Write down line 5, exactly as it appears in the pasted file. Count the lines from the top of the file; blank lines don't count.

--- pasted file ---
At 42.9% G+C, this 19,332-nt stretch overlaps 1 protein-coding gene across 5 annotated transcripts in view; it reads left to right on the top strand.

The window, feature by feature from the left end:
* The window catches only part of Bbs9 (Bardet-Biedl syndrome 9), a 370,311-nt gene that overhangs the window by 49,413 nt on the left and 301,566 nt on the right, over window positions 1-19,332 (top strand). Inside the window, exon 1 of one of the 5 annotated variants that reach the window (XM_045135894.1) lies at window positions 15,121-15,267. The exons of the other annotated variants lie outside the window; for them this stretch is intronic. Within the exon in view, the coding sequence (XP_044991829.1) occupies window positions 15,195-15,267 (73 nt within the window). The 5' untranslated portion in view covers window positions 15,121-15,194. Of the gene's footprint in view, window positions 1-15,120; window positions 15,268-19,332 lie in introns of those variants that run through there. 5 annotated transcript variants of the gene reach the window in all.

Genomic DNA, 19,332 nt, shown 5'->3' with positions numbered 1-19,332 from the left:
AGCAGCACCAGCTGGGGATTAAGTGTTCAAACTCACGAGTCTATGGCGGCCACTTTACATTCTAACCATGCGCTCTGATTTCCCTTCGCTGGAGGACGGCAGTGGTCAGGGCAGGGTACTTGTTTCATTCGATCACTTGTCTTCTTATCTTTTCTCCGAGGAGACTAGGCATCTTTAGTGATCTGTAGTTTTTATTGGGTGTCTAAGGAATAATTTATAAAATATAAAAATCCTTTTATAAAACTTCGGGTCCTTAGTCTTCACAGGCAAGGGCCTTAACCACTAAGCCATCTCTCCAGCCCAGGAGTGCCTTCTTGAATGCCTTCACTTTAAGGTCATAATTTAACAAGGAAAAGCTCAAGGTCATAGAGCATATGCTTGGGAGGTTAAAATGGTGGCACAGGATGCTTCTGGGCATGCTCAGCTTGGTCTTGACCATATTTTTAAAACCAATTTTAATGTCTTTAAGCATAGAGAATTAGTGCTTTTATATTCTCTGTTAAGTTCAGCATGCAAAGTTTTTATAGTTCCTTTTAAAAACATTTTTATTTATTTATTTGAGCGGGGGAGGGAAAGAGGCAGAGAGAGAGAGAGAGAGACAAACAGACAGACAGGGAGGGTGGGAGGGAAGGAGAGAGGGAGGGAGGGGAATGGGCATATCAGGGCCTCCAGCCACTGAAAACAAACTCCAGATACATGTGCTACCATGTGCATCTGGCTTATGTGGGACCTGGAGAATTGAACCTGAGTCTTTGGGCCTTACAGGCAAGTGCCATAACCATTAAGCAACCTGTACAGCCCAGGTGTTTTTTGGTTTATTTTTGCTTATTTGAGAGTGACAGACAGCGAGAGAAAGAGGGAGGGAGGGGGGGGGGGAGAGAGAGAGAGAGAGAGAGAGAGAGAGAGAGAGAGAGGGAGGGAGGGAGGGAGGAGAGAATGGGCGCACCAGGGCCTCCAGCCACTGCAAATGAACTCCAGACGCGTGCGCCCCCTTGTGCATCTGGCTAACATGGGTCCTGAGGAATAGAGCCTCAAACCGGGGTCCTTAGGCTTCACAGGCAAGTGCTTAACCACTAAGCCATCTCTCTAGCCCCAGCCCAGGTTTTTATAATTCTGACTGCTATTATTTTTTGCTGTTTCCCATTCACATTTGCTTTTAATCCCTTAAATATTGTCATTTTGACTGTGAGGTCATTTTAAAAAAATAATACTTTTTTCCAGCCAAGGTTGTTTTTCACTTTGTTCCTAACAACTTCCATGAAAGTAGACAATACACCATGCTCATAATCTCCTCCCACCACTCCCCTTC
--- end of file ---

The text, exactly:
AGCAGCACCAGCTGGGGATTAAGTGTTCAAACTCACGAGTCTATGGCGGCCACTTTACATTCTAACCATGCGCTCTGATTTCCCTTCGCTGGAGGACGGCAGTGGTCAGGGCAGGGTACTTGTTTCATTCGATCACTTGTCTTCTTATCTTTTCTCCGAGGAGACTAGGCATCTTTAGTGATCTGTAGTTTTTATTGGGTGTCTAAGGAATAATTTATAAAATATAAAAATCCTTTTATAAAACTTCGGGTCCTTAGTCTTCACAGGCAAGGGCCTTAACCACTAAGCCATCTCTCCAGCCCAGGAGTGCCTTCTTGAATGCCTTCACTTTAAGGTCATAATTTAACAAGGAAAAGCTCAAGGTCATAGAGCATATGCTTGGGAGGTTAAAATGGTGGCACAGGATGCTTCTGGGCATGCTCAGCTTGGTCTTGACCATATTTTTAAAACCAATTTTAATGTCTTTAAGCATAGAGAATTAGTGCTTTTATATTCTCTGTTAAGTTCAGCATGCAAAGTTTTTATAGTTCCTTTTAAAAACATTTTTATTTATTTATTTGAGCGGGGGAGGGAAAGAGGCAGAGAGAGAGAGAGAGAGACAAACAGACAGACAGGGAGGGTGGGAGGGAAGGAGAGAGGGAGGGAGGGGAATGGGCATATCAGGGCCTCCAGCCACTGAAAACAAACTCCAGATACATGTGCTACCATGTGCATCTGGCTTATGTGGGACCTGGAGAATTGAACCTGAGTCTTTGGGCCTTACAGGCAAGTGCCATAACCATTAAGCAACCTGTACAGCCCAGGTGTTTTTTGGTTTATTTTTGCTTATTTGAGAGTGACAGACAGCGAGAGAAAGAGGGAGGGAGGGGGGGGGGGAGAGAGAGAGAGAGAGAGAGAGAGAGAGAGAGAGAGAGGGAGGGAGGGAGGGAGGAGAGAATGGGCGCACCAGGGCCTCCAGCCACTGCAAATGAACTCCAGACGCGTGCGCCCCCTTGTGCATCTGGCTAACATGGGTCCTGAGGAATAGAGCCTCAAACCGGGGTCCTTAGGCTTCACAGGCAAGTGCTTAACCACTAAGCCATCTCTCTAGCCCCAGCCCAGGTTTTTATAATTCTGACTGCTATTATTTTTTGCTGTTTCCCATTCACATTTGCTTTTAATCCCTTAAATATTGTCATTTTGACTGTGAGGTCATTTTAAAAAAATAATACTTTTTTCCAGCCAAGGTTGTTTTTCACTTTGTTCCTAACAACTTCCATGAAAGTAGACAATACACCATGCTCATAATCTCCTCCCACCACTCCCCTTC